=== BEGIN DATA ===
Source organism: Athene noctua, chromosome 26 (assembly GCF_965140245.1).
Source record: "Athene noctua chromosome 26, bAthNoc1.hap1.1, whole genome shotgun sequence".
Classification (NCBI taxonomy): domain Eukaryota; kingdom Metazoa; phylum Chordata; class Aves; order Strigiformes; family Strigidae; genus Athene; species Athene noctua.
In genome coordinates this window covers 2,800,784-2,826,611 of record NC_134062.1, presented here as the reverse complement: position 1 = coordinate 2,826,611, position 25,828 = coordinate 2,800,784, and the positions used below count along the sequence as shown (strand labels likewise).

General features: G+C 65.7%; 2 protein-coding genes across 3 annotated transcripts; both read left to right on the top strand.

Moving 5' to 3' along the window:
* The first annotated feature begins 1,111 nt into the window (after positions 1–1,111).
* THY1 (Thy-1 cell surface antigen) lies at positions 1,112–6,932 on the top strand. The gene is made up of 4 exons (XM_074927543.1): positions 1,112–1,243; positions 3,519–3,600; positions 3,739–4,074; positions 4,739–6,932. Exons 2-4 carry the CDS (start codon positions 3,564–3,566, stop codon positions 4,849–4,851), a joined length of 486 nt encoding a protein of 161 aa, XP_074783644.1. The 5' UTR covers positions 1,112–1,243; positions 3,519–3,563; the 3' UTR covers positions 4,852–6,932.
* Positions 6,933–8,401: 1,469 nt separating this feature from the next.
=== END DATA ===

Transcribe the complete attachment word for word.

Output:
Source organism: Athene noctua, chromosome 26 (assembly GCF_965140245.1).
Source record: "Athene noctua chromosome 26, bAthNoc1.hap1.1, whole genome shotgun sequence".
Classification (NCBI taxonomy): domain Eukaryota; kingdom Metazoa; phylum Chordata; class Aves; order Strigiformes; family Strigidae; genus Athene; species Athene noctua.
In genome coordinates this window covers 2,800,784-2,826,611 of record NC_134062.1, presented here as the reverse complement: position 1 = coordinate 2,826,611, position 25,828 = coordinate 2,800,784, and the positions used below count along the sequence as shown (strand labels likewise).

General features: G+C 65.7%; 2 protein-coding genes across 3 annotated transcripts; both read left to right on the top strand.

Moving 5' to 3' along the window:
* The first annotated feature begins 1,111 nt into the window (after positions 1–1,111).
* THY1 (Thy-1 cell surface antigen) lies at positions 1,112–6,932 on the top strand. The gene is made up of 4 exons (XM_074927543.1): positions 1,112–1,243; positions 3,519–3,600; positions 3,739–4,074; positions 4,739–6,932. Exons 2-4 carry the CDS (start codon positions 3,564–3,566, stop codon positions 4,849–4,851), a joined length of 486 nt encoding a protein of 161 aa, XP_074783644.1. The 5' UTR covers positions 1,112–1,243; positions 3,519–3,563; the 3' UTR covers positions 4,852–6,932.
* Positions 6,933–8,401: 1,469 nt separating this feature from the next.